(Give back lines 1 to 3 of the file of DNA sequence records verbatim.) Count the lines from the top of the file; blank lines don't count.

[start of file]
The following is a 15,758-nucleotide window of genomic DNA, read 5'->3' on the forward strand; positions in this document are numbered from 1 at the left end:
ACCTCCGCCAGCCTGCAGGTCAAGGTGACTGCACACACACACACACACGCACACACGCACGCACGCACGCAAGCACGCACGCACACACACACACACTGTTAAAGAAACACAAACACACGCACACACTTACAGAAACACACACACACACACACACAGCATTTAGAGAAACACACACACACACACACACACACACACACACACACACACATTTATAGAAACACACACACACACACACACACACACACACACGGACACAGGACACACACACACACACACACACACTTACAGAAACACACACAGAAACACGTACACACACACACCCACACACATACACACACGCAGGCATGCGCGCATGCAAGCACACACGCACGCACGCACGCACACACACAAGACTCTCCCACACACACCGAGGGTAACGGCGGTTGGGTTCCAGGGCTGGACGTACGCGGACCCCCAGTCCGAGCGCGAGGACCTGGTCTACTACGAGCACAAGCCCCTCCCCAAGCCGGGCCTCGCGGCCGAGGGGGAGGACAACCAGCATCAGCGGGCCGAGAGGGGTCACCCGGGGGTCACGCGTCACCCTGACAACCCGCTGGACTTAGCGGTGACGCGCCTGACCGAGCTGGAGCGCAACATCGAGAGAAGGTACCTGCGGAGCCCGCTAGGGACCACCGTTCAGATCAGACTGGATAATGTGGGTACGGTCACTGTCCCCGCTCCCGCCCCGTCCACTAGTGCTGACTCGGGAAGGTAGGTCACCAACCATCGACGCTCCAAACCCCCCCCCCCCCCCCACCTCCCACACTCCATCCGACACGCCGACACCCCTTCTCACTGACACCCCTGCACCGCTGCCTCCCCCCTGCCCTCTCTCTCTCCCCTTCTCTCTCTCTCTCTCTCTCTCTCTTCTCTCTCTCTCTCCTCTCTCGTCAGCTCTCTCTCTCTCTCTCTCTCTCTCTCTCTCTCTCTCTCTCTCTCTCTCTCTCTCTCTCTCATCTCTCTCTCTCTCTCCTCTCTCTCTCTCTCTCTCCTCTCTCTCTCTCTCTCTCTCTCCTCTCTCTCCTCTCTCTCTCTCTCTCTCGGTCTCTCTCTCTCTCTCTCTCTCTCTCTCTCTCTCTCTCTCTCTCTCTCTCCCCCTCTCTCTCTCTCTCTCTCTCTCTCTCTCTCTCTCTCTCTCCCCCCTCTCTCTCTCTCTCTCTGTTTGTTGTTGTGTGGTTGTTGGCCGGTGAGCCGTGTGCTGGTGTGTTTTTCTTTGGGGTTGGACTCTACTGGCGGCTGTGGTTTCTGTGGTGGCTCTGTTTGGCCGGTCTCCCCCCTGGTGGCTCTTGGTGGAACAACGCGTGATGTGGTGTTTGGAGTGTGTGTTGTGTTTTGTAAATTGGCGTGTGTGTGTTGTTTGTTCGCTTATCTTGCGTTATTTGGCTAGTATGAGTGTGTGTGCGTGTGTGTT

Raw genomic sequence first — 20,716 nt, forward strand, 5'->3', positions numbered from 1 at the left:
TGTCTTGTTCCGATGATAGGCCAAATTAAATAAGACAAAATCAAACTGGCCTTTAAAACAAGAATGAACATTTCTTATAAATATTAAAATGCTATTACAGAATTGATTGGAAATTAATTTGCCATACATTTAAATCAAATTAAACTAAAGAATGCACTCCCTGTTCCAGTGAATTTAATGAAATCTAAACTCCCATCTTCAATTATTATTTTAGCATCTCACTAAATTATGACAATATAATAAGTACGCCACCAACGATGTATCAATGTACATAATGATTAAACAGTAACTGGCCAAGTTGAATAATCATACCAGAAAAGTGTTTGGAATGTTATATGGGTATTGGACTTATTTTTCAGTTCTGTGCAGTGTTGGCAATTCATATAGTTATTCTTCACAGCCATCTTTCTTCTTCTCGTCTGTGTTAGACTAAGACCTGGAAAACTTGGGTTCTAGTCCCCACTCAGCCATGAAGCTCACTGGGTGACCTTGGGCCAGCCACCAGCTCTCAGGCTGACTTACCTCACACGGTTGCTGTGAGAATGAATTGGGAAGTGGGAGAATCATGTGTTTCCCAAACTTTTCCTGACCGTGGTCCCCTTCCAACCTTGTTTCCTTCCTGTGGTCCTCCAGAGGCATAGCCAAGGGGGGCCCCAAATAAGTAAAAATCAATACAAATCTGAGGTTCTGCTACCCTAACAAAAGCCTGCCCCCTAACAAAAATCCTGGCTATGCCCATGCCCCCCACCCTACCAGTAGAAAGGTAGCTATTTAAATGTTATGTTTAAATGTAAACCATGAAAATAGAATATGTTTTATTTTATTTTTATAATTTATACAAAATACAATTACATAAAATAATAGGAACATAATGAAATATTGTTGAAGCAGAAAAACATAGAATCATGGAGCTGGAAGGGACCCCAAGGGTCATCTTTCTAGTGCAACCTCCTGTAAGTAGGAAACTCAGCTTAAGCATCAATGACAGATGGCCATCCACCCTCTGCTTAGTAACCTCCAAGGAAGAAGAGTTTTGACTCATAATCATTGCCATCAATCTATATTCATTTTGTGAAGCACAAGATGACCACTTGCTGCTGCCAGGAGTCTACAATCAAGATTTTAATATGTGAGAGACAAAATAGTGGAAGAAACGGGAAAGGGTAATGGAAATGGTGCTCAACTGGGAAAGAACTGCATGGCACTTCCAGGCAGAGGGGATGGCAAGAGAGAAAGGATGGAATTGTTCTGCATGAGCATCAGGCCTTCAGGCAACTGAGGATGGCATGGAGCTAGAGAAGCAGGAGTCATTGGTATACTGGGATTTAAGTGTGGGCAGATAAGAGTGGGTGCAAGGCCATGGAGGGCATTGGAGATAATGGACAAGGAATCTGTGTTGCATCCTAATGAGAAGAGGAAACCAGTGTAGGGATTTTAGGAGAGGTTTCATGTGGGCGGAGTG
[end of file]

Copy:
The following is a 15,758-nucleotide window of genomic DNA, read 5'->3' on the forward strand; positions in this document are numbered from 1 at the left end:
ACCTCCGCCAGCCTGCAGGTCAAGGTGACTGCACACACACACACACACGCACACACGCACGCACGCACGCAAGCACGCACGCACACACACACACACTGTTAAAGAAACACAAACACACGCACACACTTACAGAAACACACACACACACACACACAGCATTTAGAGAAACACACACACACACACACACACACACACACACACACACACATTTATAGAAACACACACACACACACACACACACACACACACGGACACAGGACACACACACACACACACACACACTTACAGAAACACACACAGAAACACGTACACACACACACCCACACACATACACACACGCAGGCATGCGCGCATGCAAGCACACACGCACGCACGCACGCACACACACAAGACTCTCCCACACACACCGAGGGTAACGGCGGTTGGGTTCCAGGGCTGGACGTACGCGGACCCCCAGTCCGAGCGCGAGGACCTGGTCTACTACGAGCACAAGCCCCTCCCCAAGCCGGGCCTCGCGGCCGAGGGGGAGGACAACCAGCATCAGCGGGCCGAGAGGGGTCACCCGGGGGTCACGCGTCACCCTGACAACCCGCTGGACTTAGCGGTGACGCGCCTGACCGAGCTGGAGCGCAACATCGAGAGAAGGTACCTGCGGAGCCCGCTAGGGACCACCGTTCAGATCAGACTGGATAATGTGGGTACGGTCACTGTCCCCGCTCCCGCCCCGTCCACTAGTGCTGACTCGGGAAGGTAGGTCACCAACCATCGACGCTCCAAACCCCCCCCCCCCCCCCACCTCCCACACTCCATCCGACACGCCGACACCCCTTCTCACTGACACCCCTGCACCGCTGCCTCCCCCCTGCCCTCTCTCTCTCCCCTTCTCTCTCTCTCTCTCTCTCTCTCTTCTCTCTCTCTCTCCTCTCTCGTCAGCTCTCTCTCTCTCTCTCTCTCTCTCTCTCTCTCTCTCTCTCTCTCTCTCTCTCTCTCTCTCATCTCTCTCTCTCTCTCCTCTCTCTCTCTCTCTCTCCTCTCTCTCTCTCTCTCTCTCTCCTCTCTCTCCTCTCTCTCTCTCTCTCTCGGTCTCTCTCTCTCTCTCTCTCTCTCTCTCTCTCTCTCTCTCTCTCTCTCTCCCCCTCTCTCTCTCTCTCTCTCTCTCTCTCTCTCTCTCTCTCTCCCCCCTCTCTCTCTCTCTCTCTGTTTGTTGTTGTGTGGTTGTTGGCCGGTGAGCCGTGTGCTGGTGTGTTTTTCTTTGGGGTTGGACTCTACTGGCGGCTGTGGTTTCTGTGGTGGCTCTGTTTGGCCGGTCTCCCCCCTGGTGGCTCTTGGTGGAACAACGCGTGATGTGGTGTTTGGAGTGTGTGTTGTGTTTTGTAAATTGGCGTGTGTGTGTTGTTTGTTCGCTTATCTTGCGTTATTTGGCTAGTATGAGTGTGTGTGCGTGTGTGTT

Raw genomic sequence first — 20,716 nt, forward strand, 5'->3', positions numbered from 1 at the left: